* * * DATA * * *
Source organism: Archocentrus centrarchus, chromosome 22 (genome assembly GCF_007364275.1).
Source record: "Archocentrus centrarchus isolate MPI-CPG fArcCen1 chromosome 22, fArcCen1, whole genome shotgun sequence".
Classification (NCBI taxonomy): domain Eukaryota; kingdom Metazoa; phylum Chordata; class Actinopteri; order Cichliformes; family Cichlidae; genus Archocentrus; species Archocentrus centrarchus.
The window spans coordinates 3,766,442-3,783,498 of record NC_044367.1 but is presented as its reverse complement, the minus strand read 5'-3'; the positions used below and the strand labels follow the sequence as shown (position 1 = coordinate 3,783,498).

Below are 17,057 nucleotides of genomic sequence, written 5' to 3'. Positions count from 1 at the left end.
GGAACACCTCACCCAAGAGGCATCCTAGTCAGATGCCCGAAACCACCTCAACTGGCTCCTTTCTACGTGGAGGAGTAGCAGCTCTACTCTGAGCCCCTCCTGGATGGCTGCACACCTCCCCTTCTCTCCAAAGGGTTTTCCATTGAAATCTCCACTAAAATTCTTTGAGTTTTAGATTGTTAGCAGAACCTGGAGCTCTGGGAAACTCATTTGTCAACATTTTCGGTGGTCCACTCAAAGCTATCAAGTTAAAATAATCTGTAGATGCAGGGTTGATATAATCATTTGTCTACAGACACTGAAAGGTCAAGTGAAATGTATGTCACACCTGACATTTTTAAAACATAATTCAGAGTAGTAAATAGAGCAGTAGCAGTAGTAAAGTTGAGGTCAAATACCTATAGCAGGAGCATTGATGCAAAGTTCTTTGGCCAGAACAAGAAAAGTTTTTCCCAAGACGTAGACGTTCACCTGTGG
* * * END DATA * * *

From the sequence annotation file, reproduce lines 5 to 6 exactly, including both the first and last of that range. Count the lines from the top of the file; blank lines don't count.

Below are 17,057 nucleotides of genomic sequence, written 5' to 3'. Positions count from 1 at the left end.
GGAACACCTCACCCAAGAGGCATCCTAGTCAGATGCCCGAAACCACCTCAACTGGCTCCTTTCTACGTGGAGGAGTAGCAGCTCTACTCTGAGCCCCTCCTGGATGGCTGCACACCTCCCCTTCTCTCCAAAGGGTTTTCCATTGAAATCTCCACTAAAATTCTTTGAGTTTTAGATTGTTAGCAGAACCTGGAGCTCTGGGAAACTCATTTGTCAACATTTTCGGTGGTCCACTCAAAGCTATCAAGTTAAAATAATCTGTAGATGCAGGGTTGATATAATCATTTGTCTACAGACACTGAAAGGTCAAGTGAAATGTATGTCACACCTGACATTTTTAAAACATAATTCAGAGTAGTAAATAGAGCAGTAGCAGTAGTAAAGTTGAGGTCAAATACCTATAGCAGGAGCATTGATGCAAAGTTCTTTGGCCAGAACAAGAAAAGTTTTTCCCAAGACGTAGACGTTCACCTGTGG